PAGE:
On 21st and 24th October 1952, two weeks after the Harrow & Wealdstone disaster, it worked King’s Cross-Huntingdon Automatic Train Control (ATC) trial trains to satisfy the public that something was being done about an ATC system. A variety of trains were hauled, on 14th February Kestrel was at King’s Cross with a parcels, the down ‘Flying Scotsman’ from was hauled a number of times in April and June into Newcastle, while a King’s Cross-Peterborough local was rostered on 7th and 19th August. 1953 started with a general overhaul which included fitting boiler No. 29847 and transfer to Ardesley (37A) took place on 15th February so West Yorkshire trains were hauled a lot now. Named trains were exemplified by the up ‘Bradford Flyer’ on 16th December 1953, the up ‘West Riding’ on 11th April 1954 and the down ‘Harrogate Sunday Pullman’ on 25th September 1955. The locomotive returned to Doncaster for a general repair at the end of 1954 and left equipped with boiler No. 29849. A couple of hiccups were a failure on the up ‘West Riding’ at Essendine on 4th January 1956 and a failure with the ‘Bradford Flyer’ at Huntingdon on 19th October. Typical of normal workings between September 1956 and January 1957 were the 09:10hrs, 13:18hrs and 15:40hrs King’s Cross-Leeds plus eight departures at noon recorded with the down ‘Queen of Scots’. Having had a further general overhaul during November 1956 (boiler No. 29859 fitted this time) the locomotive returned to Doncaster for an unclassified repair the following June which saw the later BR crest applied to the tender. Three months later No. 60130 was transferred to Copley Hill (56C) along with No. 60123 H.A.Ivatt, once more calling at ‘The Plant’ the following June for another ‘General’ which saw it leave carrying boiler No. 29871. Named trains hauled included the down ‘White Rose’ on 19th November 1958 and the up ‘Yorkshire Pullman’ the following 17th January. An 05:44hrs rugby special was taken from Leeds–King’s Cross on 14th May 1960. Travels to the North East were made several times in October and December 1961 when it was serviced on Gateshead shed. Quite a variety of traffic was pulled by Kestrel, from the up ‘Queen of Scots’ between Newcastle and Leeds on 26th May 1962, to the up seed potatoes at Newcastle on 6th November to the 18:12hrs King’s Cross–Leeds many times between March and June 1963. After another general overhaul in May, when it acquired boiler No. 29805, diversions via Lincoln were noted in May and September 1960 while on 6th July it was seen on Lincoln shed. Each day from 11th – 13th September it pulled a Leeds-Doncaster race special. The last named train that we know Kestrel hauled was the up ‘Yorkshire Pullman’ on 1st February 1964. On 8th May it passed Newark heading south with yet another rugby special.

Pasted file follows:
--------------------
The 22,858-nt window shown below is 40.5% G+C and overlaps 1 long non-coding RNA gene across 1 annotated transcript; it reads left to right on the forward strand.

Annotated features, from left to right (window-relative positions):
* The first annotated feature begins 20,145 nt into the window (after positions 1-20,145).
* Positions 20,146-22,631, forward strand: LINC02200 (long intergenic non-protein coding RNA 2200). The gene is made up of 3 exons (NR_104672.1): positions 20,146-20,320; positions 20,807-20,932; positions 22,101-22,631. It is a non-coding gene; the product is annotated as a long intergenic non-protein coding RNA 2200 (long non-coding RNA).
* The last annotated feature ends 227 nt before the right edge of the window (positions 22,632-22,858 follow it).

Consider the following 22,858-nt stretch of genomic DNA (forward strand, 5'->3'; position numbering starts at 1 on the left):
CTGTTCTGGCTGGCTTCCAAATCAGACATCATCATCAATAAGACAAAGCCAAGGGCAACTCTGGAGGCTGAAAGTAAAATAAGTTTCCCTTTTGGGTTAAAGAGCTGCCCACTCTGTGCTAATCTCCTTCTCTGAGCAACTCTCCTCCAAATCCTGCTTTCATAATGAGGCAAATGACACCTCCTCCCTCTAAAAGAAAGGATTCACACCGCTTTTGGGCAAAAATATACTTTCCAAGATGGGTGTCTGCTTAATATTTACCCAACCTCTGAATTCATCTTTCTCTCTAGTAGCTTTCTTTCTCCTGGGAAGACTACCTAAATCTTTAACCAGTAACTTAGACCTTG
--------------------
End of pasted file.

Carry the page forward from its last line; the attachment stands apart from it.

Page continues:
On 24th May 1962, No. 60130 tears through Grantham – Cedric Clayson
During February 1963 Kestrel received its sixth boiler, No. 29785, a Diagram 117 one which lasted until withdrawal. Fifteen other A1s and two A2s were so fitted. They were identical to the Peppercorn boilers except that the round dome was further forward and it had thicker boiler barrel plates though the heating surface was the same. Reallocation back to Ardesley (56B) came on 6th September 1964 along with No. 60117 Bois Roussel and 60133 Pommern. Our last recorded working of No. 60130 was a York-Tyne Yard goods on 21st October after which it went onto Gateshead shed. From 18th January 1965 to 14th March it was stored at Ardesley though by 9th May it was on Wakefield shed. On 20th August and 9th September it was on standby at Ardesley but withdrawal came on 4th October 1965 when it was one of nine to go. Though it was one of the first to be built Kestrel was one of the later ones to be withdrawn with 37 already having gone. Whilst the A1s’ average lifespan was 15 years, No. 60130 lasted 17 years and one month. It went to J.Cashmore of Great Bridge in December 1965 as one of a pair of A1s they bought.
This history was compiled by Phil Champion based on a database compiled by Tommy Knox and with reference to the RCTS book “Locomotives of the LNER Part 2A” as background. Revised and updated by Graham Langer, May 2020.